George R. Morgan, O.S.A.Good Friday (2007)
George R. Morgan, O.S.A.

Is 52:13—53:12
Ps 31:2, 6, 12-13, 15-16, 17, 25
Heb 4:14-16; 5:7-9
Jn 18:1—19:42

“My God, My God, Why have You forsaken me ?”

We just heard those words - in the mouth of Jesus - dying from crucifixion.

It is the human feeling of total emptiness – when it feels like there is nothing left of the person that was. It is a moment that could easily slip into despair. “Remember, you are dust and unto dust you will return.”

Yet, Jesus’ words cried out from the cross are known to every Jewish child who has gone to Synagogue School as Jesus surely did. They are the beginning of Psalm 22, a popular and well used prayer during Jesus’ time on earth. The devout Jews who heard him knew what he was saying, as now do we. The psalm prayer goes on to describe for God multiple human ills and yet resolves into the assurity of the one praying that God has always responded to His people.

The Psalm goes on to say: “When I cried out, God listened and did not turn away.”

And hence, we discover the gift in what we observe, reflect on and celebrate today: the surety of being “birthed” into new life. Our being birthed into humanness is a process that begins with conception and ends not at the moment of being born into this world, but rather is completed at the moment of death. Becoming fully human is a life-long journey of growing into a relationship with God. It requires the personal discovery that in the emptying of ourselves for the sake of others, we are filled in order to empty ourselves again and again in compassion and mercy and caring and being forgiving. In such manner is our birthing into this life continued into the moment of the final emptying of ourselves, all for God. Jesus, in giving himself completely up for us, was giving himself completely up to God. Jesus let himself be emptied of all human dignity and human spirit to let us know that God did not create us to be birthed solely into life in this world, but rather into eternal life.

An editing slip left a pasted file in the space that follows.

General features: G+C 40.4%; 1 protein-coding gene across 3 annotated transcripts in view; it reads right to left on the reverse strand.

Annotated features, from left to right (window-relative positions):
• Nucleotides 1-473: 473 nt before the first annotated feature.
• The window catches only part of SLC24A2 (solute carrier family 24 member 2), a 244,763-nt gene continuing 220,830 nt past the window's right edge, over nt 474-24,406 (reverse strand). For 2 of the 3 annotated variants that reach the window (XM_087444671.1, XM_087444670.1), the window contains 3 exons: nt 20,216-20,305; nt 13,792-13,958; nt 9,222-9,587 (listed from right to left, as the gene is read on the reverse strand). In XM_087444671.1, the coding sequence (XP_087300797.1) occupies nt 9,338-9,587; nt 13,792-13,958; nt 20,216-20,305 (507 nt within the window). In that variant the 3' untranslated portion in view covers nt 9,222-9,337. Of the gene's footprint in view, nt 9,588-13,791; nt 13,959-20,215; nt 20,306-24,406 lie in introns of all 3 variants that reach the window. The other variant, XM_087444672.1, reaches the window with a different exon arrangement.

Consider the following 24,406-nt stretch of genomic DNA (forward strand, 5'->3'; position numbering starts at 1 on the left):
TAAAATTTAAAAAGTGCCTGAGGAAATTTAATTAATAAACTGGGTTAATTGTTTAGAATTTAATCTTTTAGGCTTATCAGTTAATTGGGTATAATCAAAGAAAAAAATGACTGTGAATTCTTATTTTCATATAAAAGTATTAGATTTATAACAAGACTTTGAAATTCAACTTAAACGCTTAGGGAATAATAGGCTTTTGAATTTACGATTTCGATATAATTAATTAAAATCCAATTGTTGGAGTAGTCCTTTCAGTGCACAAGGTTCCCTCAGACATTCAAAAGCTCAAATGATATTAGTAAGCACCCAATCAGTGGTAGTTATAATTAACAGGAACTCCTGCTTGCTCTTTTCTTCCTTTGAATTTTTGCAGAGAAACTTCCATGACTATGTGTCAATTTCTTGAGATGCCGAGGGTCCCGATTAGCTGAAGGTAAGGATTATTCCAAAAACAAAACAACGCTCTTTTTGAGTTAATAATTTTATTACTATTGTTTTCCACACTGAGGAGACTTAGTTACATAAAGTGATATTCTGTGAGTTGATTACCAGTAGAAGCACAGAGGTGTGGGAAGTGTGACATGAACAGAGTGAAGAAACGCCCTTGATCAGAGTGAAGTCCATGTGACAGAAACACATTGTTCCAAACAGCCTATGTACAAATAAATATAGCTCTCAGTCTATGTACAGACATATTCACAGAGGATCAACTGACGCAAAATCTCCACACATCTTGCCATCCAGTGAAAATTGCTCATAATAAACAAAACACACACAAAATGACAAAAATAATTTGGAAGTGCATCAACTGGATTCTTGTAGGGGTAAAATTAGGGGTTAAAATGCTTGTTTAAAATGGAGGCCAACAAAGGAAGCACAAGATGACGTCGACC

Harshly and brutally the point is brought home to us. Life in this world is not our reason for being. Life in this world is our birthing into eternal life. The “way of the cross” was not about Jesus’ falling, it was about Jesus’ getting up. We are invited over and over again, especially today, to get up when we fall or are knocked down – to leave behind the world’s empty promises of wealth and power and worldly dignity. Jesus’ cross did not go away; the key to his journey was in the getting up – to achieve his birth into new and eternal life. We recall: “In the end there is Faith, Hope and Love, and the greatest of these is Love.”